Joe: That’s a great question. The first principle that dawned on me before it was even conscious was the principle of embracing intensity. I started noticing that when I did lean in to the difficult thing, I think it started with therapy with Tara when we were first married and we were highly dysfunctional in our relationship. I learned that if we would discuss the difficult thing and address it no matter how scary it was, that would make our marriage stronger. I started doing that somewhat naturally, and then I realized I wonder if this works in other parts of my life as well. In business, I saw that the CEOs who leaned into the thing that people didn’t want to talk about and didn’t want to lean into and wanted to get the bad news or the bad data, they were just more successful. I would lean in there.

Then I had that experience I have talked about a couple of times of driving past a house where I felt really horrible because we had been evicted. I just leaned in there to the emotional experience. That created a tremendous amount of freedom. I kept on embracing that intensity. I just realized this is something that works across the board, and it is something I do generally. At some point later on, I saw that maybe I was creating intensity to embrace, and it didn’t work. Then there was that distinction that was created. For me, that was the first one. Then I realized that this was this thing in my life that once I recognize it, I do it all the time even when I don’t want to and even when it is not the convenient thing because I see it works so consistently and so well. I could see I just naturally do it. Like working out, I know if I work out, I feel better, so I work out even though it might be uncomfortable.

That was the first principle, and that’s where it all stemmed from. Then I started looking for the other principles and what works really well and living by them and experimenting with them and seeing when it worked and didn’t work.

Brett: There was a moment in there where you mentioned the driving by the house example. I wonder if you could give us a different version of that.

Joe: Yeah, there are a thousand of them. During the retreat we were doing, oftentimes when we are doing a retreat, somebody uncovers something deep in them, like you were saying you uncovered that little bit of guilt. If somebody uncovers something that is particular to their father, oftentimes they will act that thing out. During the last retreat, I had somebody who was acting it out with me, and normally that’s not a bother for me. However, this particular one was a bother because it hooked exactly with the thing that hooks in me. When I would see that person and they would try to trigger me, I would actually get triggered instead of just seeing it as the shame football they were throwing around or them acting out looking for their healing process. I was taking it personally.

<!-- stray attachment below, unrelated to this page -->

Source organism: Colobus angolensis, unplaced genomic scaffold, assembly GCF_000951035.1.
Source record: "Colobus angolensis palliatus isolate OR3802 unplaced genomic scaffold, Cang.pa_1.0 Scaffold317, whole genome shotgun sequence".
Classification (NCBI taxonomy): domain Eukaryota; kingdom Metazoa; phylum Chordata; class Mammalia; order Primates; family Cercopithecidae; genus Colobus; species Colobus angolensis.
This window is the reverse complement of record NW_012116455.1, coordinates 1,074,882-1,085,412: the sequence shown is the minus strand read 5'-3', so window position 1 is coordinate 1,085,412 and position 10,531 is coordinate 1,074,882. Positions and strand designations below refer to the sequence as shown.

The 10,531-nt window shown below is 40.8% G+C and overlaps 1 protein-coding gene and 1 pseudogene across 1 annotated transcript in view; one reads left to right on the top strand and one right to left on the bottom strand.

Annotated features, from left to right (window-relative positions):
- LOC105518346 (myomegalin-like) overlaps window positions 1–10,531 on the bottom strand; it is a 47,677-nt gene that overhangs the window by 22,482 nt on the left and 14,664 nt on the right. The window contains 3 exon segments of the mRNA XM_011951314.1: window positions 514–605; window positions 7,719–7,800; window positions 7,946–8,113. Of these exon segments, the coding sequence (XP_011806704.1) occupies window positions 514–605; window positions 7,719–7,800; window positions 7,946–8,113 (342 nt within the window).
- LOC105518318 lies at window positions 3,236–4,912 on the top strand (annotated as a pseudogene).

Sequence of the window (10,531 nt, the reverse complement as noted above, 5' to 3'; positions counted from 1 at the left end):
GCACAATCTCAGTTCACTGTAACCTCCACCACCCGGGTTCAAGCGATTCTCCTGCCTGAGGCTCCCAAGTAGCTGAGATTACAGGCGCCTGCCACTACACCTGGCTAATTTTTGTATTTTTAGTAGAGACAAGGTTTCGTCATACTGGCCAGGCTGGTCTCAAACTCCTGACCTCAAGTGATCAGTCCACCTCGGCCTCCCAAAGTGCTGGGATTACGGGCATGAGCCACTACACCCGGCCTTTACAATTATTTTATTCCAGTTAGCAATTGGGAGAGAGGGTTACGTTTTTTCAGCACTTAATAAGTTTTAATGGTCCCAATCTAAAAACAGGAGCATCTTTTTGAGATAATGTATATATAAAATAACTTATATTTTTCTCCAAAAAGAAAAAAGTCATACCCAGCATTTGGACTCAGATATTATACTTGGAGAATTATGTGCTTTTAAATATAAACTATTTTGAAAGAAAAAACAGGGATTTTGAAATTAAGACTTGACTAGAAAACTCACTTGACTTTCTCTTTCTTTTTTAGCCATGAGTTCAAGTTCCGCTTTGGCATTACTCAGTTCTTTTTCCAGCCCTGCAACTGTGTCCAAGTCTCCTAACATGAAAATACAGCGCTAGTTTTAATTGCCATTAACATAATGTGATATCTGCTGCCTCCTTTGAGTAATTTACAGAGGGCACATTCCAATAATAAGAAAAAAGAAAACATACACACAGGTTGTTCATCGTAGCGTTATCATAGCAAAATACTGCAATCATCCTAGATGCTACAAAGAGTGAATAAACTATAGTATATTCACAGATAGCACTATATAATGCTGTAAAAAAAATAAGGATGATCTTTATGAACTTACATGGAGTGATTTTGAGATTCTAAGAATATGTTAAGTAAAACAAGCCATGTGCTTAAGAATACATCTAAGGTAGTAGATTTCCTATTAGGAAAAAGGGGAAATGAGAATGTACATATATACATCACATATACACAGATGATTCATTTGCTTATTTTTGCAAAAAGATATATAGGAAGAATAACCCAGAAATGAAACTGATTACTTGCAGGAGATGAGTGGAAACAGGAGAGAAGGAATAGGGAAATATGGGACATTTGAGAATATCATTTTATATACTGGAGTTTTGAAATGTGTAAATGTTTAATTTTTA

For me, the whole thing is to absolutely, deeply feel that taking it personally. It is to feel that you have done something wrong here and allow that entire emotional experience through and then to love it and welcome it. Then I am no longer triggered by it and I am able to speak to it. Another one was I had somebody write me a letter a year and a half ago, and even if it was all projection, it doesn’t matter. They had this thing where they really wanted to tell me, and when I read it, one part of it felt like a kick in the gut. I reread that letter every day for probably a week until there was no more kick in the gut and I could totally be with that and there was no resistance to what they were saying. That would be another example.

Brett: How do you state the principles you were just describing in these examples? Was that connection?

Joe: Those are all embrace intensity, for me. There was this intense moment of a trigger and of a gut punch, and then how do I lean into that, love that, and welcome that? For me, those are all embrace intensity.

19:00 Brett: Before we move on, I would like to touch a little bit more on what principles are important to you and in particular within this work.

Joe: If I look at my life and I think how I got here, it was just the sum of decisions that I have made. If I look at everything that’s going right and wrong, at least the part that I have any kind of control over is the decisions I have made. There are some things obviously I have no control over. Making decisions is an incredibly important part of the result of my life, and the funny thing is I said it about my companies before I said it about myself or somebody’s life. I would say the only thing you have in a company is people’s relationships and decisions. That’s really all you have, and those are the atomic structures of a company.

Decisions we make are also the atomic structure of our lives, what we choose to do with our time and our energy and how we choose to be with people. That really is the result. Really looking at that process and figuring out how to refine it and make it most efficient is, for me, paramount for living the life you want to live. Maybe it is not paramount because there are a lot of ways to live a great life without looking at it. However, I would say it is such a great leverage point, such a great tool to really look at and refine the way you make decisions.

Brett: How have your principles changed and evolved over time if at all? Have you just been slowly honing down to some core principles that seem to be true for you?

Joe: They have changed a lot. As you said, at the beginning, they were just unconscious. If I think about myself in my 20s, I would say my principles, especially before therapy, were being scared of love and trying to get love, then not getting it, but trying to get it, being scared of it and finding any kind of way outside of the pain from my self-abuse. If I look at the principles I was living by, those are the principles I was living by. I think there was also taking care of others. I know that’s true, taking care of others even if it wasn’t good for me out of a sense of obligation and that obligation made me good and moral. Those are what I was living by, but I wasn’t conscious of it at all.